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Tuesday, June 30, 2020

BITTERGOURD OMELETTE

A very simple omelette but wow is amazing. It tastes better than what I expected.  Bittergourd is supposed to be bitter but it isn't.
Blanching it before mixing with the beaten egg, speeds up the frying process and gives it a nice bright green colour.  A quick cook dish that goes well with rice and porridge.  
Just 3 eggs and half a medium size bittergourd, it makes a 8-9 inch size omelette depending on the thickness of the fried omelette.  I wonder if you have tried frying omelette this way, read the steps below, no harm trying.
Ingredients
[makes an 8-9 inch omelette]
3 medium eggs 
1/2 a medium size bittergourd - seeded and cut in 4 quarters lengthwise
salt, pepper and cooking wine to taste
1 tsp cornstarch mix with 2 tsp water
oil for frying

  1. Bring some water to boil in a pan with some salt.  Quickly blanch the bittergourd until it turns bright green.  Remove into a bowl of cold water.  Drain and cut into small cubes.
  2. Break up eggs into a bowl, add in bittergourd and seasoning to taste together with cornstarch mix.  Light beat up the ingredients. Mix well.
  3. Heat some oil in a non stick pan, pour in 1/3 to 1/2 of the mixture.  Quickly stir fry to almost firm.  Dish out and mix with the remaining egg mixture.
  4. Using the same pan, heat up some oil, pour in the mixture, swirl the mixture into a round.  Leave to fry until almost cooked.  Flip over to fry the other side until the omelette is done.  [If it is difficult to flip it, slip the omelette onto a round plate, then flip by inverting it into the pan].
  5. Dish up onto a plate, serve whole or cut into pieces. 


Monday, June 29, 2020

VIETNAMESE CARAMEL PORK BELLY [THIT KHO TAO]

I have been trying out some Thai dishes but I have not gone into recreating Vietnamese dishes at home. By chance, I came across a tempting picture of this Vietnamese food speciality that seems simple to prepare. It just needs marinating, frying and slow cooking until the sauce is sticky and tastes savoury sweet and looks glazy.
I have added hard boiled eggs, to cut down the chances of eating too much of the pork belly which could be too fatty. But, no worries, you can use pork shoulder meat instead. Cook them till fork tender and the sauce caramelised, is exotic. This is a flavourful, appetising dish to go with a plate of steaming hot rice and some refreshing salad.
I am sure that I will be cooking this during festive times as it can be prepared way ahead of meal time.  Best is this dish can be prepared earlier and frozen [without the eggs] up to 1-2 weeks.   Using coconut water gives an added sweetness and richness to the dish.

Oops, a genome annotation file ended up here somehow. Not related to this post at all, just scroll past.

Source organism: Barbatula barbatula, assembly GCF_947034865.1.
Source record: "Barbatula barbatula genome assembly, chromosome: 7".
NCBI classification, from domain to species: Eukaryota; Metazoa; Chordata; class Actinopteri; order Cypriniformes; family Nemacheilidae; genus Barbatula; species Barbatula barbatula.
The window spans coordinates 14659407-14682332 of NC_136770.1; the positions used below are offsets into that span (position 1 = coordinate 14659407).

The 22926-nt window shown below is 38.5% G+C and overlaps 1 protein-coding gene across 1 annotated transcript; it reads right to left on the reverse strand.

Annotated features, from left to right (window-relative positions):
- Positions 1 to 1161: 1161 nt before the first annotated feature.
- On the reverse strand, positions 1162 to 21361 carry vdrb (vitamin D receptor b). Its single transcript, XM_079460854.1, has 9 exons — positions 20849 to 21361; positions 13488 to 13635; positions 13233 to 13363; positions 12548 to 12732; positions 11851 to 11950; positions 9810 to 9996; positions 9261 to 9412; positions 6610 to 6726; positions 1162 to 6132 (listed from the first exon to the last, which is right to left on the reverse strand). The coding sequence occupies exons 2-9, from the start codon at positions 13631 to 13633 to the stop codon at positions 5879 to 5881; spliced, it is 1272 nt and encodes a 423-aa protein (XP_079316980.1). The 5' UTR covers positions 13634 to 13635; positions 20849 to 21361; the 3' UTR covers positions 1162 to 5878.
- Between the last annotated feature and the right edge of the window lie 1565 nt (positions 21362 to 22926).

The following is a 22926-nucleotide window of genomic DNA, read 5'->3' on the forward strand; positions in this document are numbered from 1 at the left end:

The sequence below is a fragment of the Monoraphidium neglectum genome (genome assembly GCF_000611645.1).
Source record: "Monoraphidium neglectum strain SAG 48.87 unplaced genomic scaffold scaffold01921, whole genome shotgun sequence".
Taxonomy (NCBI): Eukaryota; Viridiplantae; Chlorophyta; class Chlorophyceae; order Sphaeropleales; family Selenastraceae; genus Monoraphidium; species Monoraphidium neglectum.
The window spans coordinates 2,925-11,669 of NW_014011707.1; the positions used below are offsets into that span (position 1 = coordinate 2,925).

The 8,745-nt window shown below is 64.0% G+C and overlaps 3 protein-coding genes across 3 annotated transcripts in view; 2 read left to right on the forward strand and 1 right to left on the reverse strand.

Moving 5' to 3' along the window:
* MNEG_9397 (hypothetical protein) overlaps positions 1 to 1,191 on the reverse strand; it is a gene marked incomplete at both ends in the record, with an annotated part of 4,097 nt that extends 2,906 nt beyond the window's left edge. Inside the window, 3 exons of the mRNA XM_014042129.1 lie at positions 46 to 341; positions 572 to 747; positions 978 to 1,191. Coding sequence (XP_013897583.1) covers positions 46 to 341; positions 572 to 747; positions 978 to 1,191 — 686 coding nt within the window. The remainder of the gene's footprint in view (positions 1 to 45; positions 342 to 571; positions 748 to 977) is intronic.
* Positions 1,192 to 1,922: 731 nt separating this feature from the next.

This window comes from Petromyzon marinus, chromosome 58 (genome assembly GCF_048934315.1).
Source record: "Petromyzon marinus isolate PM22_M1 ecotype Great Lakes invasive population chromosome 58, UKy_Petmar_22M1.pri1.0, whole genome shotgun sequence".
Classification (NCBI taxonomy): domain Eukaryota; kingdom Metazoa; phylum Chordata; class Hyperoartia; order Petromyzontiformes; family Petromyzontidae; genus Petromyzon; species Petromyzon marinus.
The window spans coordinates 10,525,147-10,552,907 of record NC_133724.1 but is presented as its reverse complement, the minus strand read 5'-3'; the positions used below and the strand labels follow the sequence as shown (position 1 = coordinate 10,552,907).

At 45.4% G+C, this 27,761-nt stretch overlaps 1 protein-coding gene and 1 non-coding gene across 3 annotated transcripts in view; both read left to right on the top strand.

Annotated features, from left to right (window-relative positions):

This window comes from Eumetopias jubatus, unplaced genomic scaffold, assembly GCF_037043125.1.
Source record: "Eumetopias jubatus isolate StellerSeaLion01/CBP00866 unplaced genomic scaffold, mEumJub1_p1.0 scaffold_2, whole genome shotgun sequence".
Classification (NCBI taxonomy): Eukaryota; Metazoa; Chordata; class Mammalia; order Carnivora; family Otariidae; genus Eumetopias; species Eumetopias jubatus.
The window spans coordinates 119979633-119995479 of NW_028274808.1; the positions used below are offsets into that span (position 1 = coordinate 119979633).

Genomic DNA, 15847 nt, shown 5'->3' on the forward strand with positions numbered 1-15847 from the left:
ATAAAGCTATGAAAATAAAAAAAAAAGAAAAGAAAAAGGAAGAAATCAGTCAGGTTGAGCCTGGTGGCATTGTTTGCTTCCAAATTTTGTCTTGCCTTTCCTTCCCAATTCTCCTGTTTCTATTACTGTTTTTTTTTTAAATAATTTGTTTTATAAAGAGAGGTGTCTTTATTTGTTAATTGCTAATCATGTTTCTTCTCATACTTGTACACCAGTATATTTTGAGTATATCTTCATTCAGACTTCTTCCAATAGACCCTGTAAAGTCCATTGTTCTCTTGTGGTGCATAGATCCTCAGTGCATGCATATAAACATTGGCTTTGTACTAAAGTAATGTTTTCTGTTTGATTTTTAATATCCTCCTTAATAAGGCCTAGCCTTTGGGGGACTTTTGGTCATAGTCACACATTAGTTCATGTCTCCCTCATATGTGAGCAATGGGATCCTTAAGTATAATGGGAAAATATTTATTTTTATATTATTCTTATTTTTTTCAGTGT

Ingredients
500 gm pork belly or pork shoulder meat - cut bite size pieces
3-4 shallots
3-4 cloves garlic
1 red chilli
3-4 hard boiled eggs 
30-50 gm palm sugar [gula melaka] 
700-1000 ml coconut water or water
1 stalk spring onions - chopped for garnishing
some chopped red chillies for garnishing
Seasoning
3 tbsp fish sauce to taste
1 tbsp light soy sauce to taste
 
  1. Pound or blend coarsely the shallots, garlic and red chilli.  Squeezed out some juice from half portion of the paste to marinate the meat pieces. Add in seasoning and mix in the remaining pounded paste and leave to marinate for at least an hour or more.
  2. Caramelise palm sugar in a wok, pick up the pieces of meat to fry in the caramelised palm sugar until brown and firm.  Add in the remaining marinade.  Stir fry to mix well and aromatic.
  3. Add in hard-boiled eggs and enough water to cover  the ingredients.  Bring to boil, cover with lid and braise for about 40-45 minutes until the meat is tender, sauce is thick and glazy.  Remove  lid to stir the meat pieces a few times to ensure even cooking.  When necessary, add some water if the meat pieces are not tender.  The dish is done when the sauce thickens over high heat towards the end of cooking time.
  4. Dish up to serve, garnish with chopped red chillies and spring onions.


Thursday, June 25, 2020

DUAN WU JIE 2020 - HOKKIEN KIAM BAK CHANG

For this year's Rice Dumplings' Festival [Duan Wu Jie 2020/ 端午节], again I made these savoury rice dumplings for the family and friends as it is our favourite and well accepted by many especially those who have tasted before. 
This year, we have shared some of these 'changs' to some Filipino friends and new friends.  There feedback is just 'good and awesome'.  One friend commented that when he took the first bite of the lukewarm 'chang', he could smell the nice aroma of it and can't wait to take another bite. The meat is tender, fats has melted to semi-soft and the mushroom is crunchy sweet and tasty. To him, it is so delicious and yummy.  All he could say is 'anytime you make these, remember to keep at least '2' for me'.  Thank you so much for your description of this 'bak chang'.